A touch of romance, a hint of voyeurism and a dose of surveillance commingle in William Leavitt's casually engaging paintings, watercolors and photographs at Margo Leavin Gallery. Depicting back-lit desert foliage, nighttime street scenes and modern homes at dusk, these understated images of the Southern California environment feel as if the artist caught them out of the corner of his eye--through the driver's side window as his car passed by.
Fleeting glimpses from different points of view make up much of Leavitt's imagery. Seemingly incidental details do not convey dramatic narratives so much as they evoke moods and provide viewers with adaptable backdrops for their own stories.
In two wonderfully slight pastels from 1992, each of which depicts an ordinary suburban home, four oddly shaped silhouettes of automotive parts float across the picture plane. Like blank, misshapen speech bubbles from a cartoon strip, these mysterious, out-of-scale shapes punctuate Leavitt's pictures of domestic tranquillity, suggesting that almost anything can take place in such seemingly bland settings.
Eight new oil-on-canvases imply that all of Los Angeles is a stage on which countless dramas are played out every day. In Leavitt's hands, the vast suburban sprawl of the city never seems overcrowded or overrun with bustling energy. His L.A. is an intimate one, made up of late-night drives around quiet Silver Lake neighborhoods and along the narrow roads winding among residences in the Hollywood Hills.
Even restaurant patios, jampacked with lamps, overhead heaters, palm fronds and yucca plants have a serene, solitary feel in Leavitt's pictures. The orb-shaped lights and pod-like gas heaters resemble friendly UFOs. People never appear in his images, which consistently embody an attitude of cool romanticism.
Three previously unexhibited photographs from 1969 anticipate the format and demeanor of Leavitt's playful Conceptual art. Each shows four small-scale props he arranged on his studio floor after randomly selecting them from a group of ordinary objects that included picture-books, chicken wire, marshmallows, stuffed animals, a paper bag and a pair of gloves.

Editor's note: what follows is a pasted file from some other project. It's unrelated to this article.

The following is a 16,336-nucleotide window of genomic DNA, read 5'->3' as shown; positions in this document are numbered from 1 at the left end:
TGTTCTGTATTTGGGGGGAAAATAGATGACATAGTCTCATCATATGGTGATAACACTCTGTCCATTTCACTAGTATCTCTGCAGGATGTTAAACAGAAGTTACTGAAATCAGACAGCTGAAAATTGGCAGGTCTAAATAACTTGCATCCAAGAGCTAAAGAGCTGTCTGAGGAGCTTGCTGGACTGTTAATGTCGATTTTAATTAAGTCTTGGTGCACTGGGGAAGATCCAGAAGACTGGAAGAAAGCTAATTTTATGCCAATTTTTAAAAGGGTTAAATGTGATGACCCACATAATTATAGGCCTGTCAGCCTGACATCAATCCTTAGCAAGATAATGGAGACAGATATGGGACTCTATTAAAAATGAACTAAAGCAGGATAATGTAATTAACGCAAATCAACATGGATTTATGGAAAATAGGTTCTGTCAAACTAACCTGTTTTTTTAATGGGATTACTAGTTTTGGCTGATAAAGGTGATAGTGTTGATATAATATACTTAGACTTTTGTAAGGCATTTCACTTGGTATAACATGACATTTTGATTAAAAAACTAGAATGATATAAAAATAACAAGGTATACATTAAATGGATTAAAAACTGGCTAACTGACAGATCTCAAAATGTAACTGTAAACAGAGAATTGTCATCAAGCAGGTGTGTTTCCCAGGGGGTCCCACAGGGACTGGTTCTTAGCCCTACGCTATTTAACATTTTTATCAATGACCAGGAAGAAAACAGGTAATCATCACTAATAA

"Random Selection: Sand, Smoke, Meat, Plant" transforms a bit of beach sand, some billowing smoke, a pork chop and a potted plant into a bird's-eye view of a deserted island where a king-size barbecue appears to be taking place. Like Leavitt's more recent arrangements of city images, his early photos endow ordinary things with a sense of intrigue equally driven by a desire for hands-off observation and animated engagement.
* Margo Leavin Gallery, 812 N. Robertson Blvd., West Hollywood, (310) 273-0603, through Aug. 14. Closed Sundays and Mondays.
Free Associating: Everyone knows that beauty is in the eye of the beholder. But few viewers act as if meaning also resides in their interaction with an object.
At Regen Projects, Lawrence Weiner's straightforward phrases with multiple meanings put each viewer's response front and center. Painted directly on the gallery walls, two new pieces combine with one left over from the artist's last show to make for some open-ended poetry as engaging as you are willing to make it.
Like the best Modernist paintings and sculptures, Weiner's enigmatic works refer to themselves and to a lot of other ideas, situations and circumstances. Painted in sky-blue capital letters, "OUT OF THE BLUE" turns inside-out the human tendency to think that our ideas are our own. Suggesting that the best ideas come from all around us, often without warning and rarely as a result of our intentions, this simple, ephemeral piece endows every cubic inch of our surroundings with the potential to generate meaning.
Likewise, "THIS ROCK OR THAT ROCK / IN A HOLLOW OF THE LAND" evokes landscape imagery of a particular, rolling sort, as well as the colloquialism "between a rock and a hard place." When rocks and rolls come together, music enters the picture. Such freewheeling associations are welcomed by Weiner's flexible art, in which the physicality of language, both graphic and aural, is valued for its bodily impact.
Outside, on a bright, white brick wall is emblazoned the fragmented phrase: "MATTER CAUSED / TO CEASE TO / FUNCTION / AS IT HAD." Precisely describing what Weiner did with orange enamel, these nine words also describe what his art does to a viewer's brain, which, in common parlance, is sometimes referred to as "gray matter."